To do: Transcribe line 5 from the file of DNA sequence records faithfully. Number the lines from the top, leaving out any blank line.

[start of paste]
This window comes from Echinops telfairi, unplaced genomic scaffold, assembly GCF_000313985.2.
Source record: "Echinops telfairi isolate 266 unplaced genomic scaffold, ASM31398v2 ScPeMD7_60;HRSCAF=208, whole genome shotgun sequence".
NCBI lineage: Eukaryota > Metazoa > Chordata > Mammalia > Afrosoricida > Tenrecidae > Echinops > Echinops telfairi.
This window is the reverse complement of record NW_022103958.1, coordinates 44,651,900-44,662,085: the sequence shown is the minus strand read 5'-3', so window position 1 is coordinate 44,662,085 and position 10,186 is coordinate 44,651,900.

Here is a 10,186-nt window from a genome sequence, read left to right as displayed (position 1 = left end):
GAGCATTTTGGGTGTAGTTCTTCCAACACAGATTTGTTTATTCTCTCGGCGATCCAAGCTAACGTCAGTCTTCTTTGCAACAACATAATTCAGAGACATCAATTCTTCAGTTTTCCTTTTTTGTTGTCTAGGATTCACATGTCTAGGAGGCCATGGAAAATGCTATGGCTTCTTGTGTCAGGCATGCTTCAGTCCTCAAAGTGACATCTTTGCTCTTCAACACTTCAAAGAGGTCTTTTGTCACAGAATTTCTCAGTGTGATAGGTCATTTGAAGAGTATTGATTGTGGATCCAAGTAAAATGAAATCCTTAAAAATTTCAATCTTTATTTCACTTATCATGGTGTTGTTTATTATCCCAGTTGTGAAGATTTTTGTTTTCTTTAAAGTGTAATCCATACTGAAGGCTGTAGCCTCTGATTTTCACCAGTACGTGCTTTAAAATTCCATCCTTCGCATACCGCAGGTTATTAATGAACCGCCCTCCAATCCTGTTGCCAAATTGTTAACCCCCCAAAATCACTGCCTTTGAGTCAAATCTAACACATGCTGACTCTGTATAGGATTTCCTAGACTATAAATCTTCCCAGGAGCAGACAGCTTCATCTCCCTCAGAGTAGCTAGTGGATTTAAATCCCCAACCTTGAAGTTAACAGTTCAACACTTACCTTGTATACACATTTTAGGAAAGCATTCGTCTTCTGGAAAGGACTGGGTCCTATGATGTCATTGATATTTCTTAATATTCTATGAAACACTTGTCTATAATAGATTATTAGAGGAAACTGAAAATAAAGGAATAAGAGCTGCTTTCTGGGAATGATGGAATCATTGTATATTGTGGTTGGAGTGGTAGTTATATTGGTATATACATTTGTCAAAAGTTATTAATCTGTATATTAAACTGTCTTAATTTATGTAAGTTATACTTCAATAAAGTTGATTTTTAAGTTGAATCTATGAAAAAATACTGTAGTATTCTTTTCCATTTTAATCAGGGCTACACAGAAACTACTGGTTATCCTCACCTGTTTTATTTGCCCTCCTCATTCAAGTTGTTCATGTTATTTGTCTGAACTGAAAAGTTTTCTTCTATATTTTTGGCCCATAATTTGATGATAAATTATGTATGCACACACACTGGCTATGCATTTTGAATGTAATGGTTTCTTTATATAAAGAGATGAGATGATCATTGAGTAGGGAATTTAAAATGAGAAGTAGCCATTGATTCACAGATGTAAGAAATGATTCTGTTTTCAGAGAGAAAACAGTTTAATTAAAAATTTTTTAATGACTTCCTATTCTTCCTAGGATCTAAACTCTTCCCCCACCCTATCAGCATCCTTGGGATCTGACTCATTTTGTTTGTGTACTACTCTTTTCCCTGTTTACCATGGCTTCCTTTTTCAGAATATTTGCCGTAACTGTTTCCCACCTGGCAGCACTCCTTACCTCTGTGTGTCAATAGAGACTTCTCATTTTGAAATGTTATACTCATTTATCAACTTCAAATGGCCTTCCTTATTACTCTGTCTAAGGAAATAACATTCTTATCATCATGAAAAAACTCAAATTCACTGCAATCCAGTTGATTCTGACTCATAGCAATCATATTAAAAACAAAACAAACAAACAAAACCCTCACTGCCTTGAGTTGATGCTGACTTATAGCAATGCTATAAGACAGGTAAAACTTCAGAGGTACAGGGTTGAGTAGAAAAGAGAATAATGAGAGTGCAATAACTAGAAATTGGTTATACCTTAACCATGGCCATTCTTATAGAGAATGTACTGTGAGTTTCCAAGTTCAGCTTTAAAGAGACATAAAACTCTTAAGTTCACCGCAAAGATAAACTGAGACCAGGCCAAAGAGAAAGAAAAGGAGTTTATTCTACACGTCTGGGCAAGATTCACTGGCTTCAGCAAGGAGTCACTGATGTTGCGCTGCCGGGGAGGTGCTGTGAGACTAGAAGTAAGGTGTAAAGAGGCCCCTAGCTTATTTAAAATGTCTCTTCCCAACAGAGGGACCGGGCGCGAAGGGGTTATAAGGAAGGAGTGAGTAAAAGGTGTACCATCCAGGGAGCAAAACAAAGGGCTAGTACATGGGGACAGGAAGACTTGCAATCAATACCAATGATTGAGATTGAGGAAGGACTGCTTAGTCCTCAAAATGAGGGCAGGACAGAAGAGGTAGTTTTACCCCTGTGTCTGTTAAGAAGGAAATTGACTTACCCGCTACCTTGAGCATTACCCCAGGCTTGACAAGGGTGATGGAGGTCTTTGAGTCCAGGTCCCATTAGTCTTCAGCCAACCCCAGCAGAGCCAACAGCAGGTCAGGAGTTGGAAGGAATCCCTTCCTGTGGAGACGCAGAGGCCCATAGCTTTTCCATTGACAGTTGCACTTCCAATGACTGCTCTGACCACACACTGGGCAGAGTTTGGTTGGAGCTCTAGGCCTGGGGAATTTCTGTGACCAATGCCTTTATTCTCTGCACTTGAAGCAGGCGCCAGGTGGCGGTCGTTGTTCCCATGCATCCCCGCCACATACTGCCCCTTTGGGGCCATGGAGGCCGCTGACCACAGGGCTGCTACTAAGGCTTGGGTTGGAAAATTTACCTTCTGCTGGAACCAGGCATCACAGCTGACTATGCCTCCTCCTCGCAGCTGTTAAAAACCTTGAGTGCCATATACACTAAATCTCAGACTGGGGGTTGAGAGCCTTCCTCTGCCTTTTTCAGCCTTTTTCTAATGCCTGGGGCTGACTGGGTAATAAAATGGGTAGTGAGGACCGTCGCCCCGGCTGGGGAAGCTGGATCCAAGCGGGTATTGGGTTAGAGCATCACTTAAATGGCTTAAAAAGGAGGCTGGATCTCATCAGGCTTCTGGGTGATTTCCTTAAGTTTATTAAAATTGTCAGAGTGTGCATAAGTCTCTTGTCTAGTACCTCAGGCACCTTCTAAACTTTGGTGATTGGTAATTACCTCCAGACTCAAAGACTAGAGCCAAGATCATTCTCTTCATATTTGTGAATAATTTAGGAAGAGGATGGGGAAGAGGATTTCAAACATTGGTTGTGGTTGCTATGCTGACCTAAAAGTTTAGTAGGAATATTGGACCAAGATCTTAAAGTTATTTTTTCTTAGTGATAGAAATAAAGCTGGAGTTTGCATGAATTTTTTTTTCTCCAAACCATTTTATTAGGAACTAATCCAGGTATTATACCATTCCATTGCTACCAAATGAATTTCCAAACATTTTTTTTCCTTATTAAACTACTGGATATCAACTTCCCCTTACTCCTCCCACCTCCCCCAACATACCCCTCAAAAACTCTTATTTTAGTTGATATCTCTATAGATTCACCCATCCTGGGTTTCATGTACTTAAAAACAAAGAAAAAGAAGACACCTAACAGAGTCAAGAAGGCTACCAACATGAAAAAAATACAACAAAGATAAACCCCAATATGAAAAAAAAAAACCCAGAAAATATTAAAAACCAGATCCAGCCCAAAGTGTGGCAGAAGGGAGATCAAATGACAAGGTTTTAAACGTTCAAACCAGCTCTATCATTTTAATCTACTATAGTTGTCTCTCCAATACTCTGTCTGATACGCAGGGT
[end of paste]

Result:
Here is a 10,186-nt window from a genome sequence, read left to right as displayed (position 1 = left end):